Dairy and I don’t get along these days. Your boy can no longer have a bowl of Cinnamon Toast Crunch before bed without later getting up at least twice, stricken by the dysentery. (If you’re thinking about suggesting almond and soy milk, or whatever, just stop.) It took me some time — and more than a few sleepless nights — to realize the connection between milk and an upset stomach, and then I dropped dairy altogether…but not before significantly altering my sleeping schedule.
Evening naps and wide-awake nights had me yawning just as the sun was starting to come up again. I needed something that would help me fall asleep at 10 p.m. and stay asleep, and a jar labeled “Pillow Factory” looked like it might contain just the remedy.
Senators Cory Gardner and Elizabeth Warren just reintroduced their States Act today, April 4, in hopes of guaranteeing states the right to choose their own marijuana policy. The two may seem an odd pairing, but Democrat Warren represents Massachusetts, where recreational cannabis is now legal, and Republican Gardner has pushed the feds before to observe Colorado’s laws regarding marijuana.
Representatives Earl Blumenauer and David Joyce have introduced the bill concurrently in the House, and the measure is expected to be heard by a House committee within weeks, according to House Rules Committee chairman Jim McGovern, who’s bullish on its chances.
U.S. Representative Diana DeGette’s bill to halt federal marijuana prohibition in states where cannabis is legal was introduced on Monday, April 1, but she insists the issue is no joke.
“Colorado’s marijuana-related business owners are just like any other legitimate business owners in our state, and are currently contributing more than one billion a year to our state’s economy,” DeGette said in anouncing the proposal. “There’s no reason why they should have to go to bed every night worried that the federal government could suddenly take it all away from them and treat them like a criminal.”
Autism patients can use medical marijuana in Colorado now that Governor Jared Polis has signed a bill into law adding autism spectrum disorder to the state’s list of MMJ conditions. It was no coincidence that the signing took place on April 2, World Autism Awareness Day.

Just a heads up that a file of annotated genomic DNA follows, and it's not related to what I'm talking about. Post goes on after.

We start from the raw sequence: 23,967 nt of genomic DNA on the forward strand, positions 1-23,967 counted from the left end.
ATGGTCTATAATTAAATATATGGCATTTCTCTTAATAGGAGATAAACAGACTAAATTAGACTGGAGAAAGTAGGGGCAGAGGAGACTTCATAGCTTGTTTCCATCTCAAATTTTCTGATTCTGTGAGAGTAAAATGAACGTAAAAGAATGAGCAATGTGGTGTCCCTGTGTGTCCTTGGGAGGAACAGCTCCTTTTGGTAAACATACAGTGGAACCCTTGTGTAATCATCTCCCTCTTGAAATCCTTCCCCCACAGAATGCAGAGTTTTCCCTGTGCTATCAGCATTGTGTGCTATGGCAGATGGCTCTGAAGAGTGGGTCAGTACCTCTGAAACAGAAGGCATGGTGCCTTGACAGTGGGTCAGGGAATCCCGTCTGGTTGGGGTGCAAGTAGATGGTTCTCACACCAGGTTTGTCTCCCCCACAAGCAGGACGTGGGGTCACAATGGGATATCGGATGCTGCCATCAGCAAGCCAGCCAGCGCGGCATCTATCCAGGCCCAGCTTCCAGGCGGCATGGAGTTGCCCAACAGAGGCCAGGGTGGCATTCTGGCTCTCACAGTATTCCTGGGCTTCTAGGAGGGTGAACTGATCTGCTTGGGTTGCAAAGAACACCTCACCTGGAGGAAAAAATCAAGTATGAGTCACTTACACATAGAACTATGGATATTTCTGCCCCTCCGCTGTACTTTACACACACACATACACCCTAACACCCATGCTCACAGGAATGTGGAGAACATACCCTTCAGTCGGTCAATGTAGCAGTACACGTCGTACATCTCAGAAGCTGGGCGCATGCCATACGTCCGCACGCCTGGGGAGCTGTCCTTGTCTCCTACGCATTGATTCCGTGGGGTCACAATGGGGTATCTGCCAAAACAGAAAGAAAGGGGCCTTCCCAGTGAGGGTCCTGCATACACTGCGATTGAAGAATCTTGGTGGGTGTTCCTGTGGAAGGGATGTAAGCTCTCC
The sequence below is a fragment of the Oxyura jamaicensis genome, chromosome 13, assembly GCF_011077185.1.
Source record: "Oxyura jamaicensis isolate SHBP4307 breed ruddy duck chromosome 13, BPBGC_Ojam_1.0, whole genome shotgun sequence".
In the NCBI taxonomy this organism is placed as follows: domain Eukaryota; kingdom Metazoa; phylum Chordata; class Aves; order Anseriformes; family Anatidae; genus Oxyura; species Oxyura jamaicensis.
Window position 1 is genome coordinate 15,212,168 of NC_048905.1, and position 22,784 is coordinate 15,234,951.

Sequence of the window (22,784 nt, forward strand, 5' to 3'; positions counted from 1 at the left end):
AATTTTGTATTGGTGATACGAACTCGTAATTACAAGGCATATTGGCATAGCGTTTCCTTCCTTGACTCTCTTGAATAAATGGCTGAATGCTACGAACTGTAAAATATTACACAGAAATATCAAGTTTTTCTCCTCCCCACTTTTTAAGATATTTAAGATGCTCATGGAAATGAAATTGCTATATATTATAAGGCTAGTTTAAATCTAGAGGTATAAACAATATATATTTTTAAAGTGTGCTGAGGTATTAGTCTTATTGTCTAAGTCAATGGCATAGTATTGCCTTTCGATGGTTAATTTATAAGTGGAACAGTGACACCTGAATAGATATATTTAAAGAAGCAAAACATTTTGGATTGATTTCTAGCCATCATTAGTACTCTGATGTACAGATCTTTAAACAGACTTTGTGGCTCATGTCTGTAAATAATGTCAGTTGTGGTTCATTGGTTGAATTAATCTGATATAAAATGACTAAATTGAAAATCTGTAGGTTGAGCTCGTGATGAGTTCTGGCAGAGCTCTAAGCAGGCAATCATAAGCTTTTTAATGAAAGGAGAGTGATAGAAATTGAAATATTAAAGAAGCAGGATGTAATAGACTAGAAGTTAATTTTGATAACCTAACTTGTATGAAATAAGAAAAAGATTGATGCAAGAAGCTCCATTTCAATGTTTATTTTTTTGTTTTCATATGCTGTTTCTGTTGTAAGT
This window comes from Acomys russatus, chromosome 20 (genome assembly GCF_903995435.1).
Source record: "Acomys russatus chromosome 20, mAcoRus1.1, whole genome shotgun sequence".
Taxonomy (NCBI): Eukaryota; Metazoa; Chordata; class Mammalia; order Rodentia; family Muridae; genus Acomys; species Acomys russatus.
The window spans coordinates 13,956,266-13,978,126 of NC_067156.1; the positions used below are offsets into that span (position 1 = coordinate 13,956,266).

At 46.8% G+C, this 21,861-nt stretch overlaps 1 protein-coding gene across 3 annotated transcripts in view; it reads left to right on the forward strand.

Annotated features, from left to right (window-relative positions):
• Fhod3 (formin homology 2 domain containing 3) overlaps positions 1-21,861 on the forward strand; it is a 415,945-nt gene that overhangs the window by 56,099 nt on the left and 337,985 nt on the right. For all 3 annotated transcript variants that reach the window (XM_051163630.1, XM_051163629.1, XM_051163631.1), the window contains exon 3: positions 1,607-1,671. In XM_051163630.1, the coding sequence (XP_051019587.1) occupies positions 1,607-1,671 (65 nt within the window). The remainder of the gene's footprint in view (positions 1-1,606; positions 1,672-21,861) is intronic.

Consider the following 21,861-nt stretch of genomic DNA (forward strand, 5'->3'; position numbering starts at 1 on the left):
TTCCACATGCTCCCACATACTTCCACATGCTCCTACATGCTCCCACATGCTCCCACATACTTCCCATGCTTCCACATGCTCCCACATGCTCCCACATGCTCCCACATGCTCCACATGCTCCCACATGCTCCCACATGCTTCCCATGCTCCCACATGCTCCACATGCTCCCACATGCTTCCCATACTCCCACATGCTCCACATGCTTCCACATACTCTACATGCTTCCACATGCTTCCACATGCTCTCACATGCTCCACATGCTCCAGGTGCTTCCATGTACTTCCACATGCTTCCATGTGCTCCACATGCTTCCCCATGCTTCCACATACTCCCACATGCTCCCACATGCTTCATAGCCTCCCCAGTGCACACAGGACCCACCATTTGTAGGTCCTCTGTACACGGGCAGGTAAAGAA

Advocates had been pushing the idea for the past two sessions and were successful both times in the Colorado General Assembly. However, previous governor John Hickenlooper vetoed the 2018 bill that would’ve added autism to the state’s list of conditions approved for MMJ, so the measure had another relatively quick go-round through the House and Senate this year.
Spotting a hybrid with genetics worth getting excited about is becoming less common every year. That strain is either some new Cookies hybrid or another spin on OG Kush, and I’ve already had my fill of both. But coming across Bubble Jack, an obvious cross of classic Bubblegum and Jack Herer, finally gave me something to believe in again. With the anniversary of the Emperor of Hemp’s death less than a month away, I figured it was a fitting time to give ol’ Jackie Bubbles a try.
A bill that would allow social cannabis consumption in Colorado dispensaries, hotels, cafes and other businesses passed its first test on Wednesday, March 27, when it moved out of a House committee on a 7-4 vote.
Recreational cannabis use has been legal in Colorado since late 2012, but it’s only allowed in private dwellings and establishments, with “open and public” pot consumption banned by the state constitution, despite Amendment 64 being billed as a measure to “treat marijuana like alcohol.” Past legislative efforts to create a licensing system for social consumption businesses have failed, but sponsors of House Bill 1230 are confident of their chances this year.
Hemp-derived cannabidiol is being used across the country to treat anxiety, pain, inflammation and skin disorders. Now two metro liquor stores are hoping that CBD can also alleviate falling beer sales.
Total Beverage’s megastores in Thornton and Westminster were feeling the heat from nearby grocery stores that can now sell full-strength beer in Colorado, according to store manager Rick Morgan, so he and fellow executives starting brainstorming.